Update: On Goodreads, the date mentioned for publication is September 25th. I mistakenly assumed that was the correct date. Not. October 9th is the publication date for this book.
I met Jarrett J. Krosoczka years ago when he visited the little library for which I worked. (Grammar lovers, you are welcome.) His picture book, Annie Was Warned, had just come out. He stopped by the library, spoke to a bunch of kids and did some line drawings - 15 years ago.
With his Lunch Lady series, Krosoczka has achieved Kid Book Author stardom.
Now, Krosoczka enters a whole new arena of book greatness - the graphic memoir*. Krosoczka's Hey, Kiddo recounts his childhood and teen years being raised by his grandparents. His relationship with his mother is strained, and geographically challenged, since she spends most of his life in treatment or prison for drugs and addiction. Kroscozka met his father when he was in late high school. His grandparents, though loving and supportive, are by no means perfect.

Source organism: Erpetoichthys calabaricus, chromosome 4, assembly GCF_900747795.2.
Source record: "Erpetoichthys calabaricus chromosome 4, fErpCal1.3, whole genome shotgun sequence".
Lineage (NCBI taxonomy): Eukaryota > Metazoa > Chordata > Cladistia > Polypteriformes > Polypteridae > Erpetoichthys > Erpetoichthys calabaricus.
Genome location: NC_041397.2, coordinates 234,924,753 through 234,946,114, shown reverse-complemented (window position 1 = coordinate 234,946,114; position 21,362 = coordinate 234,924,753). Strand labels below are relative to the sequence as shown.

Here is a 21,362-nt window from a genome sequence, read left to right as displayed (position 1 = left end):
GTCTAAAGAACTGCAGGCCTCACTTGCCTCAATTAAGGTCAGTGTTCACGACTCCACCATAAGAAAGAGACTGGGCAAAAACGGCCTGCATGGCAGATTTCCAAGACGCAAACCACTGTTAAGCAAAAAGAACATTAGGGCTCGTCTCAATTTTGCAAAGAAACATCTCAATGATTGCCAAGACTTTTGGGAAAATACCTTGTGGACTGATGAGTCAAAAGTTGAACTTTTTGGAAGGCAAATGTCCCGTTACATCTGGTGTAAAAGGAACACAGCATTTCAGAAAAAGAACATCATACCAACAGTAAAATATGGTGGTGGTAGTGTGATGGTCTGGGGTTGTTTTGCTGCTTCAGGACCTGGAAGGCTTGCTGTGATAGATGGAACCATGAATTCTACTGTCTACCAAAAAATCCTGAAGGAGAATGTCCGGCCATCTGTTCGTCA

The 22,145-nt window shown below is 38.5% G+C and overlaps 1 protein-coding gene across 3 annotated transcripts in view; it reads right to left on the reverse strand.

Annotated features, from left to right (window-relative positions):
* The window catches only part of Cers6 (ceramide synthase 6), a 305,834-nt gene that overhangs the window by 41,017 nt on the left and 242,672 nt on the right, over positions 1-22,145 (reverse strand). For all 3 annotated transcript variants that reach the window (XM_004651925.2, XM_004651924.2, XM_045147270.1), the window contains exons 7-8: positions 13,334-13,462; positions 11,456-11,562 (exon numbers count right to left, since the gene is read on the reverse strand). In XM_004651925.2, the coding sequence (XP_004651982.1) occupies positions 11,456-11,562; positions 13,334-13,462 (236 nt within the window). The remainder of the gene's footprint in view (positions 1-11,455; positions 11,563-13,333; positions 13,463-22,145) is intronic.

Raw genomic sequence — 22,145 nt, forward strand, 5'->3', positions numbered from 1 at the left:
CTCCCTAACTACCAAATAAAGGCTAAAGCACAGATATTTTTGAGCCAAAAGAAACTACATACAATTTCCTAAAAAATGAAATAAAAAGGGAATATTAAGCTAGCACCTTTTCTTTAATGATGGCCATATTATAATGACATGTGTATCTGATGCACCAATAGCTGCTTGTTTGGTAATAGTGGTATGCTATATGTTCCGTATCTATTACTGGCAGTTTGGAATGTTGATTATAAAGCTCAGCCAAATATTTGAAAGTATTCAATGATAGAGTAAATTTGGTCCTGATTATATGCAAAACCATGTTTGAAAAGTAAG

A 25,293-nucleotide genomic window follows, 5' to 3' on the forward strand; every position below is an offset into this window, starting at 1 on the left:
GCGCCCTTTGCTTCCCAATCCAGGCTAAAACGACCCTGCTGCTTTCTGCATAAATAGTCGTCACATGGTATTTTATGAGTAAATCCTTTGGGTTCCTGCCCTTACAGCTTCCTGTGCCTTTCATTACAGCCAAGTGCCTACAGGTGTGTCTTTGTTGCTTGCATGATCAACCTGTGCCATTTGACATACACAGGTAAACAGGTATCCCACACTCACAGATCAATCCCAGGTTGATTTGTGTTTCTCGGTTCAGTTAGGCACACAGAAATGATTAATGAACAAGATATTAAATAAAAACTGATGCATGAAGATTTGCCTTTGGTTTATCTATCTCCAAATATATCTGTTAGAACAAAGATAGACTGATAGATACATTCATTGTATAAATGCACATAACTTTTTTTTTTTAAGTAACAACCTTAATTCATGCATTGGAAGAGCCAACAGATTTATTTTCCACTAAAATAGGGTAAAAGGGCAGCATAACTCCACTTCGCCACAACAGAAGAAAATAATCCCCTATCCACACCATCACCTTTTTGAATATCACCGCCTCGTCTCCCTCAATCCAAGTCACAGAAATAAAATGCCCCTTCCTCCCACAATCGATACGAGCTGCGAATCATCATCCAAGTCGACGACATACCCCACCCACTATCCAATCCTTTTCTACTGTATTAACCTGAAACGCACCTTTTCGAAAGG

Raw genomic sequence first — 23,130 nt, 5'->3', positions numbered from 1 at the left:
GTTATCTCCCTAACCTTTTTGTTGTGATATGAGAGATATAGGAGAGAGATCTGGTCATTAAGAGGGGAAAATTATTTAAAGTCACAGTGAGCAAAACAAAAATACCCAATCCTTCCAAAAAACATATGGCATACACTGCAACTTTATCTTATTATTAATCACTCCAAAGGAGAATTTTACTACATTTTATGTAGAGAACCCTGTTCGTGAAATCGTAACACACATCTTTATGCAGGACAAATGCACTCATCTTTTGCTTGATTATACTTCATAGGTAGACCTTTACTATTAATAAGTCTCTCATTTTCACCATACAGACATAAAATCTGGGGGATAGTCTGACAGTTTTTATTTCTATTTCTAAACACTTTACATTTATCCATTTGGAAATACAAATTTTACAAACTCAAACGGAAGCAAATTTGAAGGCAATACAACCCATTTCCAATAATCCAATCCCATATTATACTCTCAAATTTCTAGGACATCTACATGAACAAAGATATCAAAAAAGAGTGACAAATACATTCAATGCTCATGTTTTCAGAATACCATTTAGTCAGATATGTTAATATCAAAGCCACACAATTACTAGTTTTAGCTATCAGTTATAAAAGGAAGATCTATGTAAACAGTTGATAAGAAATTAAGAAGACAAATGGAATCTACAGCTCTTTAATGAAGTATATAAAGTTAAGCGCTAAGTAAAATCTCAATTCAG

As trying as Krosoczka's childhood was, this graphic memoir wins at telling the story in a matter-of-fact voice. This was his normal. For many, many children, this kind of fragmented family life IS normal. The story is painful to read and, yet, it reflects the confusion that pervades childhood. The questions are always the same; who am I? where am I going? what am I good at? In a family like Krosoczka's, the answers are so much harder to achieve.
The message that family comes from the people who give you support makes this book a triumph. Always, no matter how acid mouthed his grandmother could be, no how many secrets his grandfather kept from him, they honored his talents and helped him flourish.
One virtue this book offers its readers is hope - hope that by staying in school, by following their talents, they can do okay. And then there is forgiveness. In the end, Jarrett forgave his Mom and his Dad and his grandparents - for being human.
Hey, Kiddo has been longlisted for the National Book Award. It's on sale soon. Buy a copy. Read every page. It's all good.
*BTW, this is not a book for young readers. The language reflects how teenage boys sometimes speak. There are scenes of illegal activities and sexual behavior - though never shown in detail.